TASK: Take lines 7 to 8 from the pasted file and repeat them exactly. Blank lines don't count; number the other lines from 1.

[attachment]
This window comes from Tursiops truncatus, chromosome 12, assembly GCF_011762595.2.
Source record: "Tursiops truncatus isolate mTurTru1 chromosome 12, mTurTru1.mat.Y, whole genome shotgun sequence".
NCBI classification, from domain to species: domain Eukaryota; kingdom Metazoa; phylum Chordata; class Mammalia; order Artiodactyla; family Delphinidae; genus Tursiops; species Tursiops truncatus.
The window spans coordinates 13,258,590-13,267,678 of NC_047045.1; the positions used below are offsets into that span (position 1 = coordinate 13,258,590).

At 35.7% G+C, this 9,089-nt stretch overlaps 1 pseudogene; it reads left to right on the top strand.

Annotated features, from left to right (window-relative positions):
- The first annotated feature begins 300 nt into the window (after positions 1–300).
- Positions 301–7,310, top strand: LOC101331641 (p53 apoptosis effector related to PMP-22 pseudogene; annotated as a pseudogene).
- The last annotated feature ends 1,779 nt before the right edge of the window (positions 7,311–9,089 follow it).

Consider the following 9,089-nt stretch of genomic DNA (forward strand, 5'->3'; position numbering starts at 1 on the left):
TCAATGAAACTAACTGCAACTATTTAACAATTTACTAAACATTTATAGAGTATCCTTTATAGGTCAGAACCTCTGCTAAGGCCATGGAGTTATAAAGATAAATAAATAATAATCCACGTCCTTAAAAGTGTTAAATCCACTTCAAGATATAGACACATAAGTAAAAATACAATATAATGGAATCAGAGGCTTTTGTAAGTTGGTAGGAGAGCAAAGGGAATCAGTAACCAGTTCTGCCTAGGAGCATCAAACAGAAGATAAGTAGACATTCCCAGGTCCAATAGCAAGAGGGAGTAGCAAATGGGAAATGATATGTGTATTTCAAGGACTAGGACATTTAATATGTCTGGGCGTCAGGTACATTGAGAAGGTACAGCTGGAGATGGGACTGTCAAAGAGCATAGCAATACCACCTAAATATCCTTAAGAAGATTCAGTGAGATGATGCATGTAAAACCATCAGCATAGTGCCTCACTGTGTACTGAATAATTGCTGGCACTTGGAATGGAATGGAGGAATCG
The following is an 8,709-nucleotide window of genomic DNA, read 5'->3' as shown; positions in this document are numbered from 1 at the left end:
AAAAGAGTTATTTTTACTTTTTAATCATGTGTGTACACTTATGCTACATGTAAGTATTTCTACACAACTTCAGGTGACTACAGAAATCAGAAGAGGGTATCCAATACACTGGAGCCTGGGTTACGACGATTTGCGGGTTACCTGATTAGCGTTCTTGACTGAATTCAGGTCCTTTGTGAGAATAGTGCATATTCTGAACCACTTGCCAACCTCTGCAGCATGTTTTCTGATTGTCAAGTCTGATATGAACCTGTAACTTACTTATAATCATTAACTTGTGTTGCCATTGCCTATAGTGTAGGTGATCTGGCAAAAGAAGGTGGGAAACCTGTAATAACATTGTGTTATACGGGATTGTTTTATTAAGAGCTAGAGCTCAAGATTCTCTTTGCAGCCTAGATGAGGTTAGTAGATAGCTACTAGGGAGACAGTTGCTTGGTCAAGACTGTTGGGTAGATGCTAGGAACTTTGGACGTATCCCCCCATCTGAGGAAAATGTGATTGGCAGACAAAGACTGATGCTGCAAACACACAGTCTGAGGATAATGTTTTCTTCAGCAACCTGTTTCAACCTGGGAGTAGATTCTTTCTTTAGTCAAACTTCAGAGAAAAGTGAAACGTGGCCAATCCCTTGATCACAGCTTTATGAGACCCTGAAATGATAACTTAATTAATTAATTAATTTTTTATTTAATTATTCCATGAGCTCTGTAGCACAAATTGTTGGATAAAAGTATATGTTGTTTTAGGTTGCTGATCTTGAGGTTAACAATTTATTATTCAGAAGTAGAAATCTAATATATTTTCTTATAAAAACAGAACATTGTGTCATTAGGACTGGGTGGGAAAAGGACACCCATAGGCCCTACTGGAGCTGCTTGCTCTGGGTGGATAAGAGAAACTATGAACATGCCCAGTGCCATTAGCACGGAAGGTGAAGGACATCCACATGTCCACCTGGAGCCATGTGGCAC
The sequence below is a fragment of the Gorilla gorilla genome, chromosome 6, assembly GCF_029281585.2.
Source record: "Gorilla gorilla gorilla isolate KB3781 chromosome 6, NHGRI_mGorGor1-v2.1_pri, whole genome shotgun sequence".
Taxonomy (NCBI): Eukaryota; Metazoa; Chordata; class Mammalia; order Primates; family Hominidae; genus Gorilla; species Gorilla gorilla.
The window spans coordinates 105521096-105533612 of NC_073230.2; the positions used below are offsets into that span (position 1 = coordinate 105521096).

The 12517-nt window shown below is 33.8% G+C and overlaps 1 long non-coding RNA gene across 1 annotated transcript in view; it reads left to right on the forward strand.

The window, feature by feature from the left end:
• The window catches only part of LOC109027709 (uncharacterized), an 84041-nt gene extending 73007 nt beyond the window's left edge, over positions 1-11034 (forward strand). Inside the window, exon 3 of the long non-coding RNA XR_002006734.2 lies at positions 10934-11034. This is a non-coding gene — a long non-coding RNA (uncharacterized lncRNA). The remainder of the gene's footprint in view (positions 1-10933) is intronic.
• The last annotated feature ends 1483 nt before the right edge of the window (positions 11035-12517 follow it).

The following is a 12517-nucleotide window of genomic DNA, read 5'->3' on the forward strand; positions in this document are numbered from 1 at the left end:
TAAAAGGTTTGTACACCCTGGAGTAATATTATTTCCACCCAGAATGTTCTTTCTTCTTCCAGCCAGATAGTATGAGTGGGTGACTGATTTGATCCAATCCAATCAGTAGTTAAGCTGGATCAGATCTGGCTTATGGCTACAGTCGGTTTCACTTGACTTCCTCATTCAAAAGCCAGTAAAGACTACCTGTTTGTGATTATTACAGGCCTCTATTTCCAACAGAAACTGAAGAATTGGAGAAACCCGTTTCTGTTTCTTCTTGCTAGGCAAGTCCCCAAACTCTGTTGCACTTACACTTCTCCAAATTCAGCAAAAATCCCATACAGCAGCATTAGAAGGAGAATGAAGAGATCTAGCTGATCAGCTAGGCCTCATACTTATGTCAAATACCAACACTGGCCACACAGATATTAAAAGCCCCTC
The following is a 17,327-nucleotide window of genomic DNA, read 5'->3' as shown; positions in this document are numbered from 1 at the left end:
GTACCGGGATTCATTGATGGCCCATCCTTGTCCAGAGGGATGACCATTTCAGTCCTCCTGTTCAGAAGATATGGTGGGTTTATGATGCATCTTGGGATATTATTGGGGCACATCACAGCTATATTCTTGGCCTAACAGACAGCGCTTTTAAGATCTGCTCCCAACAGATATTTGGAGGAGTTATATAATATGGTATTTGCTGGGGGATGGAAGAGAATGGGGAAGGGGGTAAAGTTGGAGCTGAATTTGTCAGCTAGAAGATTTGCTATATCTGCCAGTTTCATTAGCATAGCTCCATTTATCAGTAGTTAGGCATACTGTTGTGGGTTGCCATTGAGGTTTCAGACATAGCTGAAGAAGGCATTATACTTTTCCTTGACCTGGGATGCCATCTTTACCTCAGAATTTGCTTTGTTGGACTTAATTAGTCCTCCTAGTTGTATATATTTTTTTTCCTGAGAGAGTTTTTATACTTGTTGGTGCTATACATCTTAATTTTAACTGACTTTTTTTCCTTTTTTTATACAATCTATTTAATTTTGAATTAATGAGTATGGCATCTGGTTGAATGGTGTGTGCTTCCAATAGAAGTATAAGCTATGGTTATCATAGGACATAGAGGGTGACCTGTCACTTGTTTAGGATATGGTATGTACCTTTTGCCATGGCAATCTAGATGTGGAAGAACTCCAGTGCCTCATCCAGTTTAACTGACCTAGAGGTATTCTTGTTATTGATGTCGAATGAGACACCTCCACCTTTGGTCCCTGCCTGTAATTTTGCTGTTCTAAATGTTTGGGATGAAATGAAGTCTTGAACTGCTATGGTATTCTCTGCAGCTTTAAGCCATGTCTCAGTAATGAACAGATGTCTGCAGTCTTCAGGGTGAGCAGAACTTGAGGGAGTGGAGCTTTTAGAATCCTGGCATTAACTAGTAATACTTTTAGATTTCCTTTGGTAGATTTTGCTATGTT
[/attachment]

- The first annotated feature begins 300 nt into the window (after positions 1–300).
- Positions 301–7,310, top strand: LOC101331641 (p53 apoptosis effector related to PMP-22 pseudogene; annotated as a pseudogene).